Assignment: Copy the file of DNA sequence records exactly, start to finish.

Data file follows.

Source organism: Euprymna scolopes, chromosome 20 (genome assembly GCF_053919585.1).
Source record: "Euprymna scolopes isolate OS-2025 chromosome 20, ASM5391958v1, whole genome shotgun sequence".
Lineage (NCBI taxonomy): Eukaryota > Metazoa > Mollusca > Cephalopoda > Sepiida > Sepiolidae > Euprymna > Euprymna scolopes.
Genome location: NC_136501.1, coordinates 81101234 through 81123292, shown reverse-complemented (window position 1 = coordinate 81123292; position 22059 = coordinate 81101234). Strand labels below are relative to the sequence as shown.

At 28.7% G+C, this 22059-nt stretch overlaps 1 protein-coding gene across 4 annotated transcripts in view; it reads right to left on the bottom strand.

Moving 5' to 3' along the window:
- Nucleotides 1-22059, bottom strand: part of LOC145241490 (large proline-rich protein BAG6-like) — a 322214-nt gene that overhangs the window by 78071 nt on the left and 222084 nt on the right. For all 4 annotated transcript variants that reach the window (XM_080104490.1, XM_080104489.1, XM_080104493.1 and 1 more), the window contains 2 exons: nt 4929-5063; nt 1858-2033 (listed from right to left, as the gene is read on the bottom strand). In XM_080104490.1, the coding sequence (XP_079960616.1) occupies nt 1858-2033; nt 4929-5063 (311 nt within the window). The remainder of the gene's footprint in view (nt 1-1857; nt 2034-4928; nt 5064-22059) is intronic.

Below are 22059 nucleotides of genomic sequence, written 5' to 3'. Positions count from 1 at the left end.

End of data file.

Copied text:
Source organism: Euprymna scolopes, chromosome 20 (genome assembly GCF_053919585.1).
Source record: "Euprymna scolopes isolate OS-2025 chromosome 20, ASM5391958v1, whole genome shotgun sequence".
Lineage (NCBI taxonomy): Eukaryota > Metazoa > Mollusca > Cephalopoda > Sepiida > Sepiolidae > Euprymna > Euprymna scolopes.
Genome location: NC_136501.1, coordinates 81101234 through 81123292, shown reverse-complemented (window position 1 = coordinate 81123292; position 22059 = coordinate 81101234). Strand labels below are relative to the sequence as shown.

At 28.7% G+C, this 22059-nt stretch overlaps 1 protein-coding gene across 4 annotated transcripts in view; it reads right to left on the bottom strand.

Moving 5' to 3' along the window:
- Nucleotides 1-22059, bottom strand: part of LOC145241490 (large proline-rich protein BAG6-like) — a 322214-nt gene that overhangs the window by 78071 nt on the left and 222084 nt on the right. For all 4 annotated transcript variants that reach the window (XM_080104490.1, XM_080104489.1, XM_080104493.1 and 1 more), the window contains 2 exons: nt 4929-5063; nt 1858-2033 (listed from right to left, as the gene is read on the bottom strand). In XM_080104490.1, the coding sequence (XP_079960616.1) occupies nt 1858-2033; nt 4929-5063 (311 nt within the window). The remainder of the gene's footprint in view (nt 1-1857; nt 2034-4928; nt 5064-22059) is intronic.

Below are 22059 nucleotides of genomic sequence, written 5' to 3'. Positions count from 1 at the left end.